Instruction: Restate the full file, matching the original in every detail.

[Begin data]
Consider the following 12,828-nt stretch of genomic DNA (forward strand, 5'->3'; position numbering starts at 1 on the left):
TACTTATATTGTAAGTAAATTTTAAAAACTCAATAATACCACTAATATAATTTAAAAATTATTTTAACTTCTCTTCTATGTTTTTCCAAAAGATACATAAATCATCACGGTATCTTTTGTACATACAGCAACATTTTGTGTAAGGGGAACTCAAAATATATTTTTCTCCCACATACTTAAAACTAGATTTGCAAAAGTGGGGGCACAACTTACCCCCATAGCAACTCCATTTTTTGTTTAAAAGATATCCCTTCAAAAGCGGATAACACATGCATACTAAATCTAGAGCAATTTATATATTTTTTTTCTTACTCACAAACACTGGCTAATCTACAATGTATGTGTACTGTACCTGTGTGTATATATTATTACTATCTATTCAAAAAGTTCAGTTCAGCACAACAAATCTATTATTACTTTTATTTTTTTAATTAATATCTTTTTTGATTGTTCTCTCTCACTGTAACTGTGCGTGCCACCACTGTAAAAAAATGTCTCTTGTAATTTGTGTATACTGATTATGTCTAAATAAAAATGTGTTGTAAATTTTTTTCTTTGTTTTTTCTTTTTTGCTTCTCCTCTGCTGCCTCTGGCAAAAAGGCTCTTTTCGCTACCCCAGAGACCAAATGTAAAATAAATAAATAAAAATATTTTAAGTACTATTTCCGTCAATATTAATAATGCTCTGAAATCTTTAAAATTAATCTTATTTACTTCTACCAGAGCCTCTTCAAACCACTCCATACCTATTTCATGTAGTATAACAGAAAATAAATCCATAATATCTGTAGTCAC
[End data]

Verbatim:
Consider the following 12,828-nt stretch of genomic DNA (forward strand, 5'->3'; position numbering starts at 1 on the left):
TACTTATATTGTAAGTAAATTTTAAAAACTCAATAATACCACTAATATAATTTAAAAATTATTTTAACTTCTCTTCTATGTTTTTCCAAAAGATACATAAATCATCACGGTATCTTTTGTACATACAGCAACATTTTGTGTAAGGGGAACTCAAAATATATTTTTCTCCCACATACTTAAAACTAGATTTGCAAAAGTGGGGGCACAACTTACCCCCATAGCAACTCCATTTTTTGTTTAAAAGATATCCCTTCAAAAGCGGATAACACATGCATACTAAATCTAGAGCAATTTATATATTTTTTTTCTTACTCACAAACACTGGCTAATCTACAATGTATGTGTACTGTACCTGTGTGTATATATTATTACTATCTATTCAAAAAGTTCAGTTCAGCACAACAAATCTATTATTACTTTTATTTTTTTAATTAATATCTTTTTTGATTGTTCTCTCTCACTGTAACTGTGCGTGCCACCACTGTAAAAAAATGTCTCTTGTAATTTGTGTATACTGATTATGTCTAAATAAAAATGTGTTGTAAATTTTTTTCTTTGTTTTTTCTTTTTTGCTTCTCCTCTGCTGCCTCTGGCAAAAAGGCTCTTTTCGCTACCCCAGAGACCAAATGTAAAATAAATAAATAAAAATATTTTAAGTACTATTTCCGTCAATATTAATAATGCTCTGAAATCTTTAAAATTAATCTTATTTACTTCTACCAGAGCCTCTTCAAACCACTCCATACCTATTTCATGTAGTATAACAGAAAATAAATCCATAATATCTGTAGTCAC